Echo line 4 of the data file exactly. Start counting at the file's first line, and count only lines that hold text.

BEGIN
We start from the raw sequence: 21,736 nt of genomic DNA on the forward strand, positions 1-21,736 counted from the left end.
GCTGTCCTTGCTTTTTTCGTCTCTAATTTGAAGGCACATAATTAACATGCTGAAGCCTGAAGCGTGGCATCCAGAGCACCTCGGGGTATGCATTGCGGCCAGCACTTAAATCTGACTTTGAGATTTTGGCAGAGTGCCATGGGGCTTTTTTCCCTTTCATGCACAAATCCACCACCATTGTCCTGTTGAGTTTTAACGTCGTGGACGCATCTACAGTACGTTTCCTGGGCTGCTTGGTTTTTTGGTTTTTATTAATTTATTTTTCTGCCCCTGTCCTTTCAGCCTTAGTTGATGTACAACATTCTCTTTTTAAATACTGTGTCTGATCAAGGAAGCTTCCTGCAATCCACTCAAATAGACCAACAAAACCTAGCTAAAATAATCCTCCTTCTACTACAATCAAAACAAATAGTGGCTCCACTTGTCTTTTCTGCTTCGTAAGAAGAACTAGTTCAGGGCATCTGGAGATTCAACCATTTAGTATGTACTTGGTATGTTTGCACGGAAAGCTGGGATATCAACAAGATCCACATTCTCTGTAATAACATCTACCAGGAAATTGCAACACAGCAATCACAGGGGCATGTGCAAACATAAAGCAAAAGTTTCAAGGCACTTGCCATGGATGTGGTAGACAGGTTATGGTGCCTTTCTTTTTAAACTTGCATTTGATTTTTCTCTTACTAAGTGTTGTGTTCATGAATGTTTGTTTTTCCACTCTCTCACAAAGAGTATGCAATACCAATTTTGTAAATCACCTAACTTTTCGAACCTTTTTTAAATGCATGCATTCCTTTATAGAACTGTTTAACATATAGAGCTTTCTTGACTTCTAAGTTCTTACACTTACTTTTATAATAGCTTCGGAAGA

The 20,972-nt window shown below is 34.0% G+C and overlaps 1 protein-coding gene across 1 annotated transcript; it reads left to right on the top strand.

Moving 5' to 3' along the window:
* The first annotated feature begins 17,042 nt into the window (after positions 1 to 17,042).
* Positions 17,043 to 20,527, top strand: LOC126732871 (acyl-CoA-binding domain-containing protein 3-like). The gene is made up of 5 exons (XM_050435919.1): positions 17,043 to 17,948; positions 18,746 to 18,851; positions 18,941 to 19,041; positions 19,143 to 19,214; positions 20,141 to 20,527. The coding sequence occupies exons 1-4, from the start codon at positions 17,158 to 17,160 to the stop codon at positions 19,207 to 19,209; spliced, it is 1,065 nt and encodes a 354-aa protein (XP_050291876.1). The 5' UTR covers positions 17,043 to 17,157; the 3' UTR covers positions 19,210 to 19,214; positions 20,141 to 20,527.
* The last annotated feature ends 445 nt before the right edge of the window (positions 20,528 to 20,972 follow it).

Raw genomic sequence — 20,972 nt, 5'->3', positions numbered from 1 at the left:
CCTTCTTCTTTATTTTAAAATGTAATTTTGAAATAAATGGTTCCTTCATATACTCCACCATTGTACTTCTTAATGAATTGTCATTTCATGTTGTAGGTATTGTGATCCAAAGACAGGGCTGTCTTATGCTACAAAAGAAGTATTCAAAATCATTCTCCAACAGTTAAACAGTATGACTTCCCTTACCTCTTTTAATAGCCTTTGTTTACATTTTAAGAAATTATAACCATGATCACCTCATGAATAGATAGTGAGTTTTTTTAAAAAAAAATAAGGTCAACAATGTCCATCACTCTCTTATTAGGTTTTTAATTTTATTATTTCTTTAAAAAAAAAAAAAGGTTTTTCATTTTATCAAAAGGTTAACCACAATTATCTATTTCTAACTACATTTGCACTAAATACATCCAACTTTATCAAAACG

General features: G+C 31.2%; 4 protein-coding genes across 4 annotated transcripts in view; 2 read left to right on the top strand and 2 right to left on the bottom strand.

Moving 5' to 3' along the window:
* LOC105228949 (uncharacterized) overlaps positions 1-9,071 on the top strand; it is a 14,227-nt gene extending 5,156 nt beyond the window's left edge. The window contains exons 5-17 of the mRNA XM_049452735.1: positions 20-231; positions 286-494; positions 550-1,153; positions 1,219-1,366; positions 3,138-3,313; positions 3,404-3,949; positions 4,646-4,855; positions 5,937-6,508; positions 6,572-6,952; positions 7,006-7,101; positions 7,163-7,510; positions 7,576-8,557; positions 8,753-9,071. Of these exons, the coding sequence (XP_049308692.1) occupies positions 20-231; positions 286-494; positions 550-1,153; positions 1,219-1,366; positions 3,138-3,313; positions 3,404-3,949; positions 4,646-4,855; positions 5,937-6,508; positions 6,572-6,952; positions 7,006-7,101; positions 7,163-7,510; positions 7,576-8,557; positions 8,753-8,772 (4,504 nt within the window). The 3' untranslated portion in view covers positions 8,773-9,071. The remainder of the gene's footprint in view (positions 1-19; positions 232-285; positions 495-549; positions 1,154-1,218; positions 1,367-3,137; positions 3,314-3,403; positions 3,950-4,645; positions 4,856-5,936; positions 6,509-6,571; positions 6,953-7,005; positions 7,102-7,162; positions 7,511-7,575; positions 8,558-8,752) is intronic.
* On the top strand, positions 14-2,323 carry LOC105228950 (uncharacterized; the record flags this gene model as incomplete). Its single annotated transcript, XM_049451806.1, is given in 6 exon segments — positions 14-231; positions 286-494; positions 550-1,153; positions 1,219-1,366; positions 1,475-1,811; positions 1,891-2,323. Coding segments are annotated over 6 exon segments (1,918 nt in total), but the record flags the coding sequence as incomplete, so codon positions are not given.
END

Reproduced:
Moving 5' to 3' along the window: